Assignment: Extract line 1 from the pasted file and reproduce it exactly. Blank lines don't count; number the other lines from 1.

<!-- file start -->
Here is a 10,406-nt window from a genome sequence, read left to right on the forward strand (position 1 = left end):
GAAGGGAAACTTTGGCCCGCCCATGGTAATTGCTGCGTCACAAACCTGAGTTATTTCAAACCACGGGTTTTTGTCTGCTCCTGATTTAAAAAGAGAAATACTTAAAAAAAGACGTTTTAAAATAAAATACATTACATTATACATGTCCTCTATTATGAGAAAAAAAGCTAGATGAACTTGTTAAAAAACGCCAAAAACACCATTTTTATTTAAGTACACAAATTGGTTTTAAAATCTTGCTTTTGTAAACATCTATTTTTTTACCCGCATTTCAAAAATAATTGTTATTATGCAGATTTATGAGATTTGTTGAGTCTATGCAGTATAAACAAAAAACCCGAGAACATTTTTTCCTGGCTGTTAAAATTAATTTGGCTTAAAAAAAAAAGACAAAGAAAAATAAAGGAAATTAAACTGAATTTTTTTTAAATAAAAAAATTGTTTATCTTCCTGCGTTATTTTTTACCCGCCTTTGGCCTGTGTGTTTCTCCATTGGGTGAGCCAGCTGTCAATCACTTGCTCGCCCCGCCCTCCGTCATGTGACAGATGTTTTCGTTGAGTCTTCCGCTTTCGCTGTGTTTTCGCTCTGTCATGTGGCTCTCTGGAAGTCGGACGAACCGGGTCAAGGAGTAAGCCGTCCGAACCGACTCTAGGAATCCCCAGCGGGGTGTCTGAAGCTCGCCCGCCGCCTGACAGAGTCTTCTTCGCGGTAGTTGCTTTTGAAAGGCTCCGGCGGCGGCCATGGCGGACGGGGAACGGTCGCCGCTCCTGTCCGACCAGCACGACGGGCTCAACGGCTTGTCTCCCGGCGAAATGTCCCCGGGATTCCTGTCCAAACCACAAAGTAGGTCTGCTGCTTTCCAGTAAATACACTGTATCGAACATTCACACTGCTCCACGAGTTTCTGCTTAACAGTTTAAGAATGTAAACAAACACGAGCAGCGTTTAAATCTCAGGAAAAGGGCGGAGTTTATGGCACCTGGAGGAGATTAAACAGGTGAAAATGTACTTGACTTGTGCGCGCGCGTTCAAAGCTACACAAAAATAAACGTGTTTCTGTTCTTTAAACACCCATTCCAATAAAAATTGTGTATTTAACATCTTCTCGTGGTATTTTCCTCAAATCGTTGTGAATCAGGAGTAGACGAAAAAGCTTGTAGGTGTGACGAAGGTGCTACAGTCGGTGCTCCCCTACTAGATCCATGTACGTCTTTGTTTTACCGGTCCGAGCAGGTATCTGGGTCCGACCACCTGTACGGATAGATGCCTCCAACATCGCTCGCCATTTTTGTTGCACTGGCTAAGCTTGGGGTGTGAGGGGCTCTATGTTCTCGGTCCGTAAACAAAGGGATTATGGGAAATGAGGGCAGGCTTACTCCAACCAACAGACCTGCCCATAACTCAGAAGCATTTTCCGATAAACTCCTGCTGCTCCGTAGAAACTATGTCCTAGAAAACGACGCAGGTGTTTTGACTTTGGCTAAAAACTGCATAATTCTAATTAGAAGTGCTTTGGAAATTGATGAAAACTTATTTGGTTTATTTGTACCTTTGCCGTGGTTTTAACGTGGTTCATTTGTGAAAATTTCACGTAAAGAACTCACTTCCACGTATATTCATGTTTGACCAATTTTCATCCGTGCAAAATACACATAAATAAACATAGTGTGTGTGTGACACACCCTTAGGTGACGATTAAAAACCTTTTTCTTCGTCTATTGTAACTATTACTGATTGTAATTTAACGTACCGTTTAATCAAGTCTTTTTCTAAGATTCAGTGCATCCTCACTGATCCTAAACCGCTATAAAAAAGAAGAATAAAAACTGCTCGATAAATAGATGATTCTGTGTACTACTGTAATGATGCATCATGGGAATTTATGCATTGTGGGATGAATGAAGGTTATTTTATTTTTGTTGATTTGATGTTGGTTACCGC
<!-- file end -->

Here is a 10,406-nt window from a genome sequence, read left to right on the forward strand (position 1 = left end):